The Principal Benefits of the WordPress Multisite Feature

WordPress multisite Advantages

WordPress Multisite vs Single Site Benefit #1: Easy Network Management without the Need for Individual WordPress Installations

One of the most powerful arguments in the WordPress Multisite vs Single Site debate is the ability to run multiple sites from one central location. If you have a number of separate sites, you have to install WordPress for each of them. With the multisite feature, there’s just one WordPress installation that “serves” all the websites within the network.

Thus, a Super Admin can install and update themes and plugins for the entire group of sites at once. Each site’s administrator can disable or enable a specific plugin. However, they can’t install their own plugins.

Not only is this good from a management standpoint but it’s also great from a troubleshooting perspective. It saves time on finding faulty plugins once something goes wrong. There’s no need to rummage through each site individually searching for a bug. You can be certain that the problem lies in one of the add-ons hosted in the central network hub.

WordPress Multisite vs Single Site Benefit #2: Unified User Management System

Another point in the WordPress Multisite vs Single site discussion is a single user management system for the entire network. A Super Admin creates users, passwords, and user roles for all the sites, while each site admin grants access to these users on an individual basis. This means that a user can sign into all the sites across the network without having to create separate accounts for each.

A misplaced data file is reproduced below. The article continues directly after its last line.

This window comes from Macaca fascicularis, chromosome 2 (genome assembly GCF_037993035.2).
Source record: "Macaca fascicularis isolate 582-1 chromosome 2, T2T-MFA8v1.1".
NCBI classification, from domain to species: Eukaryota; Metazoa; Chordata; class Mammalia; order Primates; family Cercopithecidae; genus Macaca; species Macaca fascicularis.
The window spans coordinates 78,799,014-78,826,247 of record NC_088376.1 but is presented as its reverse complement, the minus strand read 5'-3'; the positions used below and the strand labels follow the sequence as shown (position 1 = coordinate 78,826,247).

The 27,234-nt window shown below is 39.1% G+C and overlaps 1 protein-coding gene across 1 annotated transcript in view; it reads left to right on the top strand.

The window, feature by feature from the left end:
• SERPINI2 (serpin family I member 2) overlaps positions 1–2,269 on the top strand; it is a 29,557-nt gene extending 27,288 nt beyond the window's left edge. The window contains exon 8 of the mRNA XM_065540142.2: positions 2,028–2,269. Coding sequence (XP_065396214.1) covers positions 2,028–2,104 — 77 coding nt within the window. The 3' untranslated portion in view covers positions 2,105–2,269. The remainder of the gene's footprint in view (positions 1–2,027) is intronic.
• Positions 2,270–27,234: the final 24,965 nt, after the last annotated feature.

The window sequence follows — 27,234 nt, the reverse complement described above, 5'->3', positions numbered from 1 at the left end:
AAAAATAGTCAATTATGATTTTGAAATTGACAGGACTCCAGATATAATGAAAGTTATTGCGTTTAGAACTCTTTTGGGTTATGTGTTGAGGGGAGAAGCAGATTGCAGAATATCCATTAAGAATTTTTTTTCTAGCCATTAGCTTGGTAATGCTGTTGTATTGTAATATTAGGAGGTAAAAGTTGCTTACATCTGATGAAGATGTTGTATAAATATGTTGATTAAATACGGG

WordPress Multisite vs Single Site Benefit #3: A Light Load on the Server, Simple Backup Process, and Faster Development

As we’ve said, there’s no need for separate WordPress installations within the network. WordPress is installed on the main site only. All the plugins are in one place, as well as themes and core files. This reduces the pressure on the server considerably and brings your hosting expenses down.

In addition, all the sites are connected to the same central database, although 10 tables are copied for each site. This makes creating a backup of the entire network an extremely simple affair.

This arrangement is also great from a development perspective. WordPress developers can work with the core files, themes, and plugins in one location instead of many.

WordPress Multisite vs Single Site Benefit #4: It’s Easy to Ensure Consistent Branding Across the Network

Returning to the retail chain example above, making sure the sites within the network are styled in the same way as the main site is paramount. The WordPress multisite feature makes this a breeze.

Just create a framework theme that includes all the principal brand style elements and then build a child theme for each individual site to reflect the store’s specifics. This will ensure brand consistency for the entire group.

Now, let’s discuss the main multisite’s shortcomings.

The Major Drawbacks of the WordPress Multisite Feature

WordPress Multisite shortcomings

WordPress Multisite vs Single Site Drawback #1: Security and Privacy Considerations